The SEC's New Rules on Executive Compensation

By Yeaton, Kathryn | The CPA Journal, July 2007 | Go to article overview

The SEC's New Rules on Executive Compensation


Yeaton, Kathryn, The CPA Journal


Illuminating the Disclosure Requirements

Executive compensation has come under intense scrutiny in recent years, with numerous controversies over compensation, retirement, and severance packages. In response to investors' criticisms of inadequate and confusing executive compensation information, the sec has been pushing toward increased transparency and disclosure of crucial elements of executive compensation packages. On July 26, 2006, the sec adopted new rules addressing "Executive Compensation and Related Person Disclosure." As of the date of the sec vote, the sec had received in excess of 20,000 comments on the proposed changes. According to sec Press Release 2006-123, this is the greatest interest shown in any sec revision in the commission's 72-year history. The amended rules provide for disclosures that incorporate the changing trends in executive compensation, and provide a clearer executive-compensation picture for the investing public. Since the changes were adopted in July 2006, however, the sec has continued to examine compensation issues and, as a result, adopted interim final rules in December 2006 that amended the July 2006 rules.

While executive and director compensation disclosures have been required since 1933, prior to July 2006 the last substantial revision to the rules was made in 1992. The 436-page document approved in July 2006 made sweeping changes to the existing executive compensation disclosure requirements. Those amendments substantially adopt the rules that the sec proposed to the public on January 27, 2006, with modifications in certain areas to address concerns raised in the comment process. The July amendments became effective November 7,2006 (the rule was published in the Federal Register on September 8, 2006, and became effective 60 days after publication), and apply to disclosures required in proxy and information statements, periodic reports, current reports, and other related sec filings. As finalized, the rules are effective for Forms 10-K and 10-KSB for fiscal years ending on or after December 15, 2006, and for Form 8-Ks filed for triggering events that occurred on or after November 7, 2006.

The most recent amendments adopted in December 2006 became effective on December 29, 2006, with compliance required for proxy statements, information statements, and registration statements filed on or after December 15, 2006, as well as for Forms 10-K and 10-KSB filed for fiscal years ending on or after December 15, 2006.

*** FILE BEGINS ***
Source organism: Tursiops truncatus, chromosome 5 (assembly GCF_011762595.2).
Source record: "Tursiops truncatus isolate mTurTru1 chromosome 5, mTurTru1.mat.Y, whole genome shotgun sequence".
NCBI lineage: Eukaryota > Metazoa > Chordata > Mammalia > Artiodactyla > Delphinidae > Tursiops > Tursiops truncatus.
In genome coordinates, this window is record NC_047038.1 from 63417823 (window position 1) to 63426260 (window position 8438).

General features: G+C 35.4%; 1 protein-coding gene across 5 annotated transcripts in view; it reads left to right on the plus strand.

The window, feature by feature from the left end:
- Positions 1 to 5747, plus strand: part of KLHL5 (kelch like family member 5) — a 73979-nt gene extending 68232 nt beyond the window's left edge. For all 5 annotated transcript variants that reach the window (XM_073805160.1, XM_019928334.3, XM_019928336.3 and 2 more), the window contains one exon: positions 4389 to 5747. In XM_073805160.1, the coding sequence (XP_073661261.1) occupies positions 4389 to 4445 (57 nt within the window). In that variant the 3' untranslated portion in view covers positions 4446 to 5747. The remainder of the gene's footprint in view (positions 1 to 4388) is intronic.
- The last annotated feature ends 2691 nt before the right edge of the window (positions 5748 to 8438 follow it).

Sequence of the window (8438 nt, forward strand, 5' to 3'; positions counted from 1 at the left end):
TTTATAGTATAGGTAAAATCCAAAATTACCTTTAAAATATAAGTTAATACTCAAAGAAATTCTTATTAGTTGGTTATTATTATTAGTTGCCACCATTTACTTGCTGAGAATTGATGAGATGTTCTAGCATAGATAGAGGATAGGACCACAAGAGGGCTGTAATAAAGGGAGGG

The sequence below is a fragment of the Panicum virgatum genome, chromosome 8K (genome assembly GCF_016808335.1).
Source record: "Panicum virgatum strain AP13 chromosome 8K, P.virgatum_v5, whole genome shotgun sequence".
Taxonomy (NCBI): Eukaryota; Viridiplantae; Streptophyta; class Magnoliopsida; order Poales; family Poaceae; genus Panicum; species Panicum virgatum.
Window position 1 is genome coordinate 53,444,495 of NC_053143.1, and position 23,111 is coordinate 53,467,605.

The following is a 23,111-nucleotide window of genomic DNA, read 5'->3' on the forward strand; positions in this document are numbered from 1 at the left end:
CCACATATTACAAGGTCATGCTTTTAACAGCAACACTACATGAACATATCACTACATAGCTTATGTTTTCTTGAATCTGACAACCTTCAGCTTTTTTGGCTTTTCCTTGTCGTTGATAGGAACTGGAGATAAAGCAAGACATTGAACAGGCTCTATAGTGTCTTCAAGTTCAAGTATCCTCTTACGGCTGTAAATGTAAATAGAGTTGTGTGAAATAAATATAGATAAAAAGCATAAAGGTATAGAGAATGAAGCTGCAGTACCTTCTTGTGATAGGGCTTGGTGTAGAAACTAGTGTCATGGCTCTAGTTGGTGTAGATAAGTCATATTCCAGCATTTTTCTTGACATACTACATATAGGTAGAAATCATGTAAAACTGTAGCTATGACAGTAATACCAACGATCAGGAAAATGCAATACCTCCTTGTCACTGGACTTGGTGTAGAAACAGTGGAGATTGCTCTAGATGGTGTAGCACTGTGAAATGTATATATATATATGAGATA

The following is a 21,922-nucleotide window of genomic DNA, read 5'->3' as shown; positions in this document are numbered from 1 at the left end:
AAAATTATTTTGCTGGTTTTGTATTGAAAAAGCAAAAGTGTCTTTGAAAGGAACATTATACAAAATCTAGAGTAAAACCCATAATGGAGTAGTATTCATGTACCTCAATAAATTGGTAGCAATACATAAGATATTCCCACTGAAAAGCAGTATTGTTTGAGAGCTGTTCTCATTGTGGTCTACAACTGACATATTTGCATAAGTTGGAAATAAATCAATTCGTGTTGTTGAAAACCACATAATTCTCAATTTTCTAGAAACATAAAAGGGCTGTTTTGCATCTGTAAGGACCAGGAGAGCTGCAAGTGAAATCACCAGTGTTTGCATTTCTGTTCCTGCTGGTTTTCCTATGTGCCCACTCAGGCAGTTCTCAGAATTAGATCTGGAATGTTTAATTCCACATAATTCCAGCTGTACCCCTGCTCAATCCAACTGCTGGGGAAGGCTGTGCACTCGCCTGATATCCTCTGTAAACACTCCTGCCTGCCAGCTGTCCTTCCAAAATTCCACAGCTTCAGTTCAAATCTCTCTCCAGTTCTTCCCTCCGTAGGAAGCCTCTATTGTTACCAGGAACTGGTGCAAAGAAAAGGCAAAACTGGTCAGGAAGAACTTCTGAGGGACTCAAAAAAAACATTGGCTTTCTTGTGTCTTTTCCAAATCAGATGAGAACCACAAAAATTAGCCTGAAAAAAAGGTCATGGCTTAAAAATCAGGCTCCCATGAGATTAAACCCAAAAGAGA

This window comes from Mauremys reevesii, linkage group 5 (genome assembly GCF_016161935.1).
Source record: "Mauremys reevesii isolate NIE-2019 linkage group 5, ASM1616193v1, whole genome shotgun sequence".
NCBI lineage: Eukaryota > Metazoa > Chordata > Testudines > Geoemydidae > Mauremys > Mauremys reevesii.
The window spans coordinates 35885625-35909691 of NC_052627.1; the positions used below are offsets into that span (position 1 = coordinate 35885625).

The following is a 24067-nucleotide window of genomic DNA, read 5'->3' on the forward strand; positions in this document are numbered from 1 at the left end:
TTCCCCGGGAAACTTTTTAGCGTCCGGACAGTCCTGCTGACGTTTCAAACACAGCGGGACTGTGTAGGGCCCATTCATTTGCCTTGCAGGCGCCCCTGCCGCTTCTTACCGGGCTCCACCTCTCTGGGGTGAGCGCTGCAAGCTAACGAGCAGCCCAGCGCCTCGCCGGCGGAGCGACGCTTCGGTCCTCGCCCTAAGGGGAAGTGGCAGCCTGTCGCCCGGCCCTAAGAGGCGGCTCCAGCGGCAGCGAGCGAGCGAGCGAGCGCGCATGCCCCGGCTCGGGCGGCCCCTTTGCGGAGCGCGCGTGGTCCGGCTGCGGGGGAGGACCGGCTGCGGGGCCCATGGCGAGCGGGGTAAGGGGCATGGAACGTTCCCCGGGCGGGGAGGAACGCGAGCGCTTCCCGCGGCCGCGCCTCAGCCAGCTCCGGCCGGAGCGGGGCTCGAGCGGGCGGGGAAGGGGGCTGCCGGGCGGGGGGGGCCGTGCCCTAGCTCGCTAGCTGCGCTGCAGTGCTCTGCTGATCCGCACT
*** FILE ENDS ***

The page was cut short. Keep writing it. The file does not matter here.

Overall, the July 2006 amendments require that companies prepare a thorough discussion and analysis on compensation, broaden the scope of required narratives, and provide additional quantitative compensation information. Perhaps most significant, these amended rules require that certifications under the Sarbanes-Oxley Act of 2002 (SOX) apply to the information presented in the disclosures. These certifications place increased responsibility for compensation disclosures on corporate officers.

The disclosures required under the previous rules did not adequately reflect how executive compensation packages have evolved and increased in complexity over time. The amended rules are intended to better disclose these new forms of compensation and provide sufficient flexibility to address additional forms and types of compensation as developed in the future. Exhibit I provides an overview and comparison of the most significant rule changes.

Compensation Discussion and Analysis

The amended rules eliminate the Board Compensation Committee Report on Executive Compensation, replacing it with the more comprehensive Compensation Discussion and Analysis (CD&A) and the new Compensation Committee Report. In response to concerns voiced by commenters on the proposed rules, the sec adopted a Compensation Committee Report similar to the Audit Committee Report already required. The Compensation Committee Report is deemed "furnished" by the compensation committee rather than "filed" by the company and, as such, is not subject to the civil liabilities imposed under section 18 of the securities Exchange Act of 1934. …

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